And yet, to my knowledge, this hasn’t made it on to any challenged book lists. I feel like debating this would be a better use of our time than freaking out about classical breasts on the cover of The Awakening.

Challenged Books: The Popularity Papers

Hey team!

Sorry I have been failing at my 2014 goal of posting a blogpost every week. Moving is stressful and I’ve lacked the internet for 5 days now (currently at the library like a cool kid)! And I’m mainly posting this just to prove that I did in fact read a challenged book each week of September.

The Popularity Papers by Amy Ignatow

The Popularity Papers by Amy Ignatow

This book was super cute!! It reminded me a lot of the Ameila’s Notebook series by Marissa Moss I remember buying from my elementary school book fair, full of hand-drawn pictures and text to look like handwriting. The story chronicles two 5th grade girls’ attempts to watch the popular girls and figure out how to become popular themselves. It’s pretty standard older-elementary/early-middle school themes about friendship and acceptance and maybe just discovering some boys are not gross (maybe). The only reason it was challenged was because one of the protagonists has two dads.

Previously: The Bluest Eye and The Color Purple

Challenged Books: The Bluest Eye and The Color Purple

The Bluest Eye by Toni Morrison

The Bluest Eye by Toni Morrison

Recently East Wake High School, about 30 minutes from my apartment, banned the use of The Bluest Eye in English classrooms after parental complaints, and relegated The Color Purple to alternate assignment lists. I hadn’t read either of these before, and I was excited for the excuse to get some more Toni Morrison in my life. In the end, I think I liked Alice Walker better, but I can see why these books are often taught together, as they treat similar themes in different ways.

The Color Purple by Alice Walker

The Color Purple by Alice Walker

I get why some people objected to these books. They deal with serious topics and harsh realities that we wish didn’t exist. You should feel uncomfortable reading these books, because the reality experienced by the characters is upsetting. It’s not the kind of book someone picks up for a fun escape, and therefore might be largely ignored for the majority of casual readers outside a classroom context. And I think that’s why it’s important for books like these to be read. For anyone dealing with the issues of poverty, racism, and abuse in their own lives, it’s important to see themselves in literature, realize that they’re struggles aren’t their’s alone. Breaking free of the isolating nature of these problems is the first step to overcoming them. For any of us lucky enough not to have to face those issues firsthand, books like these teach us empathy. It’s one thing to read statistics or factual reports about other people’s problems, but works of fiction can get us to feel for them and really understand their lives in ways that news reports often can’t. I really think the ability to imagine yourself in someone else’s position is one of the greatest assets to becoming a compassionate human, and reading literature outside of our comfort zone is an important way to gain that skill. That’s why I’m grateful to my high school curriculum, for assigning books I definitely would not have picked up on my own even though I’m an avid reader, about characters whose lives were so distant from mine that their struggles shouldn’t have been able to touch me. Good writers can take us outside our own narrow experience and broaden our worldview in a way that’s needed more than ever as society becomes more interconnected and global.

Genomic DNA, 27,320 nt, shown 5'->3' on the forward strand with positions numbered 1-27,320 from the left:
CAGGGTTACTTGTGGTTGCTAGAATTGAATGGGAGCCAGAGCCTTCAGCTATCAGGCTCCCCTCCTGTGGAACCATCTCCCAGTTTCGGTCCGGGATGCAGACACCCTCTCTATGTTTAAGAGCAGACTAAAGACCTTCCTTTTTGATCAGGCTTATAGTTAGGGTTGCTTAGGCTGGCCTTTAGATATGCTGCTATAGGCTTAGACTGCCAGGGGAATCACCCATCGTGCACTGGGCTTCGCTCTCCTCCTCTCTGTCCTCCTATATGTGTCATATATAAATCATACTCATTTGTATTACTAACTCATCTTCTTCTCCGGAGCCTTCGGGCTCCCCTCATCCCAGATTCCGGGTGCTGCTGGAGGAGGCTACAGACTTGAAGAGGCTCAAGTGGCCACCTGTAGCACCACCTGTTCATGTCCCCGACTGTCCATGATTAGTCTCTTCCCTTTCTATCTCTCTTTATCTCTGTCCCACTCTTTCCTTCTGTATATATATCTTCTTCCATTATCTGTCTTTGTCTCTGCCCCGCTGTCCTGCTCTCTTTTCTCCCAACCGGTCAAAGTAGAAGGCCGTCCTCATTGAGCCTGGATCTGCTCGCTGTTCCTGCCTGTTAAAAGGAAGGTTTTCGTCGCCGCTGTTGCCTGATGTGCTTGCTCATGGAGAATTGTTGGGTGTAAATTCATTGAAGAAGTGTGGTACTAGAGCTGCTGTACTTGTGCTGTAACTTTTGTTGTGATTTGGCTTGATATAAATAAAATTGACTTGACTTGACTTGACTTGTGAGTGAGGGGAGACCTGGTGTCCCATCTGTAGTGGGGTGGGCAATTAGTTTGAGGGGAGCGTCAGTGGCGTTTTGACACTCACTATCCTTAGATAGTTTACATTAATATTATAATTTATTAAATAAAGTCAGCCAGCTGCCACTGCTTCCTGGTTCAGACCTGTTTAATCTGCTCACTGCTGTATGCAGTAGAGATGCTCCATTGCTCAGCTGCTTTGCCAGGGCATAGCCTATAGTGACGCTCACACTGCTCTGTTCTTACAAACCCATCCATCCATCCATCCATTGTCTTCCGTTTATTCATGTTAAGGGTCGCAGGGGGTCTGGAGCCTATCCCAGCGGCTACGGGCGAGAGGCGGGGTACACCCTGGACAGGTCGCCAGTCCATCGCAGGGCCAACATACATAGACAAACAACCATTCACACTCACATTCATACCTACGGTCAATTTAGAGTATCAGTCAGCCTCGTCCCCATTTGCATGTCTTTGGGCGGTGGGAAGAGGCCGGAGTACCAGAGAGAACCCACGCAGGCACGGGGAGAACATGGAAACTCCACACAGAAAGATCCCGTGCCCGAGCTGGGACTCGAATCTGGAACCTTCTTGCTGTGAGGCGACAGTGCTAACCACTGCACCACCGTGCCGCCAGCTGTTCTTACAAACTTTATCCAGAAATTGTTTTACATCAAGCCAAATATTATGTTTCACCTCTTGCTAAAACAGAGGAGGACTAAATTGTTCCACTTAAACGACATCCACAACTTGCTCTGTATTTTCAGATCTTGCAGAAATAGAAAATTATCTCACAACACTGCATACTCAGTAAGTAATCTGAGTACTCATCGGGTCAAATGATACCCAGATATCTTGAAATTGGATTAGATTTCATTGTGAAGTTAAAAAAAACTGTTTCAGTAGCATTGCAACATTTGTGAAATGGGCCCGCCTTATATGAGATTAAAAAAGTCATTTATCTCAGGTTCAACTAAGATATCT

So, I’m sad that these books won’t be able to change lives, but I’m happy that the controversy at least let them change mine.

Previously: A Bad Boy Can Be Good For A Girl

Challenged Books: A Bad Boy Can be Good For A Girl

A Bad Boy Can Be Good For a Girl by Tanya Lee Stone

A Bad Boy Can Be Good For a Girl by Tanya Lee Stone

I thought I’d start my Banned Books month with this book, because it was a quick read and challenged right here in North Carolina! A mother wanted it removed from the Currituck High School library because of its “pornographic” nature. By that I assume she means that some people have vague sex. The challenge went all the way to the Currituck County Board of Education, which voted 4-1 to retain the book.

I’m really glad, because I think some girls truly need this book. It’s not just about sex–although, really, what teen hasn’t felt pressure to have sex/not have sex and wondered the best way to deal with it? This book shows three different girls dealing with the same player senior boy in different ways. All of them get hurt, but all of them also come out stronger. That’s why a bad boy can be good for a girl.

I hope
next time
(because, unfortunately, you know there’s going to be
a next time),
I’ll be smarter.
Oh god, please let me act
as smart as
I am. (67)

I really like this message. Yeah, you fell too hard for a guy who didn’t deserve you. He took advantage of you and then left you. Maybe that was a mistake, but you’ve just got to learn from it and move on. I really love how Stone captures perfectly the feeling of being emotionally manipulated:

but also how totally
he made me feel.